By Kriss Barlow, RN, MBA
“It is one thing to have a great idea – it is quite another to see your idea actually implemented. How often have you had a “brainstorm”, gotten excited, rushed in to share it with your boss, co-workers, family, etc. only to see their eyes glaze over as you talk? Instead of being excited, they are either overwhelmed or quickly lose interest.”
Admit it, you’ve had your share of fabulous ideas, but sometimes it’s hard to reach out for positive attention or approval of these ideas from your internal team. Maintaining an innovative approach is critical to staying ahead of the competition, so how do we earn internal support try new ideas, and in turn the green light to put new concepts into action? By classifying and qualifying your ideas and current approach to sharing them, you’ll begin to more easily recognize opportunities to share new ideas and collaborate on appropriate plans of action.
___The ideas I share have substance.
___Before I share a new concept, I take the time to work through the pros and cons.
___I evaluate whom it will impact within the organization.
___I build a simple presentation plan, with reason for need, rationale behind the suggested approach, ways to market test, expected impact, cost/benefit analysis, and operational implications.
___ My ideas are aligned with my area of expertise.
___ I actively work on the implementation of my new idea and ideas of others on my team.
___ My style of sharing ideas matches the culture of sharing within my organization.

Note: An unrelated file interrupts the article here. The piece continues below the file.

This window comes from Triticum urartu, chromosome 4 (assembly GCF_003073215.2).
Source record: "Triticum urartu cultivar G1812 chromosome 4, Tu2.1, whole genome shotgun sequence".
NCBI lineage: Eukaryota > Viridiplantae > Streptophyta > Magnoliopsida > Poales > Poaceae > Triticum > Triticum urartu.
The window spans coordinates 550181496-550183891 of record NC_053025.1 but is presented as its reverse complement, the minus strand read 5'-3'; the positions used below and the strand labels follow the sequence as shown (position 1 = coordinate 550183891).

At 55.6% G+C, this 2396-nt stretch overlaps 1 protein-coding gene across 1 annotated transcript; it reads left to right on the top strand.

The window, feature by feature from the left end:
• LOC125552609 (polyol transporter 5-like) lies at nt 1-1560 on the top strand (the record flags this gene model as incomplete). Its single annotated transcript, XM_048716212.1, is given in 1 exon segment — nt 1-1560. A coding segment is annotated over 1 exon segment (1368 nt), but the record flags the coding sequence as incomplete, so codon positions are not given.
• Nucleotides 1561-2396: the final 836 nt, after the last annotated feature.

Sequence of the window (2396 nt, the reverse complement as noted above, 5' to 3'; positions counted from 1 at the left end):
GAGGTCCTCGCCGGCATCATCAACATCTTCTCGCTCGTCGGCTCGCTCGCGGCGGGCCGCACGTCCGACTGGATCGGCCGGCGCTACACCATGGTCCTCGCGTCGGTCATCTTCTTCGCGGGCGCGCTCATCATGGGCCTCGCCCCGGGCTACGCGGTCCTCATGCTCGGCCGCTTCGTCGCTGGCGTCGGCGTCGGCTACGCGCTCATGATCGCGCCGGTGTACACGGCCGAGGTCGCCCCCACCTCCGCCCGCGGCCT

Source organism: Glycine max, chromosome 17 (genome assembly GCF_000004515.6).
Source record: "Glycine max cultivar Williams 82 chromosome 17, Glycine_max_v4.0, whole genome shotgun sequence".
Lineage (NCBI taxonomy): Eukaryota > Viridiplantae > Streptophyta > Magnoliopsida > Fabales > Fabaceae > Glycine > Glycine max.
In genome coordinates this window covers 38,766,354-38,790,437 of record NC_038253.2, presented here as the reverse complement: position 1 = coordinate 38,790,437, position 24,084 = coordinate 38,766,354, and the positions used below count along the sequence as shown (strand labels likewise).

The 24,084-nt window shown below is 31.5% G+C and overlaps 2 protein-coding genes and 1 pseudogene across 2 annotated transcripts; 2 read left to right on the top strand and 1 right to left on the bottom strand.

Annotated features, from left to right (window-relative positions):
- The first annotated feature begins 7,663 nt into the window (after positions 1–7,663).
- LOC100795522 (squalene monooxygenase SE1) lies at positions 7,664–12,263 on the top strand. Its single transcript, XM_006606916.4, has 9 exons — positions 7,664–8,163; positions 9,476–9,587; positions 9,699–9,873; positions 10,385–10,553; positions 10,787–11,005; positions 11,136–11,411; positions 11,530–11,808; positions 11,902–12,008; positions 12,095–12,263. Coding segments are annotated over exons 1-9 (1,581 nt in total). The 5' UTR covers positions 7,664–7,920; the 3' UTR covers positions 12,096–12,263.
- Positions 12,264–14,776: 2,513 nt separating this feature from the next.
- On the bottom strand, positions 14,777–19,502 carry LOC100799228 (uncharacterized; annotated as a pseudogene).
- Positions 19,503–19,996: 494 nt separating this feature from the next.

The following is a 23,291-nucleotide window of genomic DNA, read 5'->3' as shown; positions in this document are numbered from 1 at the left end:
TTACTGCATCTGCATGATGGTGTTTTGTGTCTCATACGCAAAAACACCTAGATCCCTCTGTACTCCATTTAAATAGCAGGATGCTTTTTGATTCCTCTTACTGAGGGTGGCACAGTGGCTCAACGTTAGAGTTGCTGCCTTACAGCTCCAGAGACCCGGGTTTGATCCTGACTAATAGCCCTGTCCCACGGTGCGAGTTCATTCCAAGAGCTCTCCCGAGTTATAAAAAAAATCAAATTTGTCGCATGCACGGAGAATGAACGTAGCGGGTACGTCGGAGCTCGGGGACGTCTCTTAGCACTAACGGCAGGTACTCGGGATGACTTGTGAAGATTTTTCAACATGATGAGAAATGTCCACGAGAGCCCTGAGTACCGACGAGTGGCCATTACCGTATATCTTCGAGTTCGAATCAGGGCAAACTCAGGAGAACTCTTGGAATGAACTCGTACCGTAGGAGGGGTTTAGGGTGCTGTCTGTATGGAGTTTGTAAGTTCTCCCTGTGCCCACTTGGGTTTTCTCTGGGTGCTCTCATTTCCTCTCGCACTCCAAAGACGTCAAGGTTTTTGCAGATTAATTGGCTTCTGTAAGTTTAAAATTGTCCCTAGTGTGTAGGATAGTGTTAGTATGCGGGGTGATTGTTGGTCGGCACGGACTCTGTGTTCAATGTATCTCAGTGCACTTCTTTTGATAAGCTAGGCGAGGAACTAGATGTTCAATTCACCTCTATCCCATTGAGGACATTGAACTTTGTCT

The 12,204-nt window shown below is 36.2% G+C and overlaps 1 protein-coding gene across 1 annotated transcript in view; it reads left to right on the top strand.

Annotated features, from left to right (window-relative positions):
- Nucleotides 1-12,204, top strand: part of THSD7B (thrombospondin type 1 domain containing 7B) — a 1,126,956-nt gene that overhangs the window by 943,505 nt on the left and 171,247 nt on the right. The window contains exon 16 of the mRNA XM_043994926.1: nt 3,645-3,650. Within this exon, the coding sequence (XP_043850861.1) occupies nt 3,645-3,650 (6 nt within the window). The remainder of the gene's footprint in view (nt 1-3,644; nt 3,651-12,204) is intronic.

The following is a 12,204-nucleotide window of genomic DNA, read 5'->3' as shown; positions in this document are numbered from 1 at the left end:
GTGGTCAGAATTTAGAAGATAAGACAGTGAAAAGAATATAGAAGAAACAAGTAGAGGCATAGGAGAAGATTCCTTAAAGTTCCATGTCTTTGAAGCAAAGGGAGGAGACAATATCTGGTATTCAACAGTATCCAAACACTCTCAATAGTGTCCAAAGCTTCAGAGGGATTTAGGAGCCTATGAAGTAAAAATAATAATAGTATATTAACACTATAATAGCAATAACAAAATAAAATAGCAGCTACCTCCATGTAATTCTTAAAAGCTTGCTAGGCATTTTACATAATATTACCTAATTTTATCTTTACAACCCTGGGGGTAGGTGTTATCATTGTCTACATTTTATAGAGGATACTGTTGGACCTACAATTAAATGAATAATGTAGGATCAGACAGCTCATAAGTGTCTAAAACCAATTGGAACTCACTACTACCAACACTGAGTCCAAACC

___ I have a track record of coming up with great new ideas. I am recognized as a good “idea person.”
___ I have cultivated internal cheerleaders.
___I know the chain of command and I work to earn credibility through consistent reports, messages of
impact and the sharing of strategic opportunities.
___I bring positive messages to stakeholders within the organization.
___I call out others for their support.
___I appropriately share insights from my role to help others understand it more clearly.
___ I am diligent about tracking the impact of each new idea.
___ I give credit where credit is due, making sure to recognize those within the organization that helped
implement a new idea.
___ I give equal time and consideration to the ideas of others.
Most healthcare organizations are very cautious about change. To internal stakeholders, a new idea may feel as though it requires more effort than the potential worth it could produce in the future. Style, approach and internal credibility are critical markers on the path…and patient persistence will have impact. Switch up your approach and see if you can push through a few more ideas, each with a higher level of value backed by internal support. When you do, make sure to assure those internal supporters of their wisdom!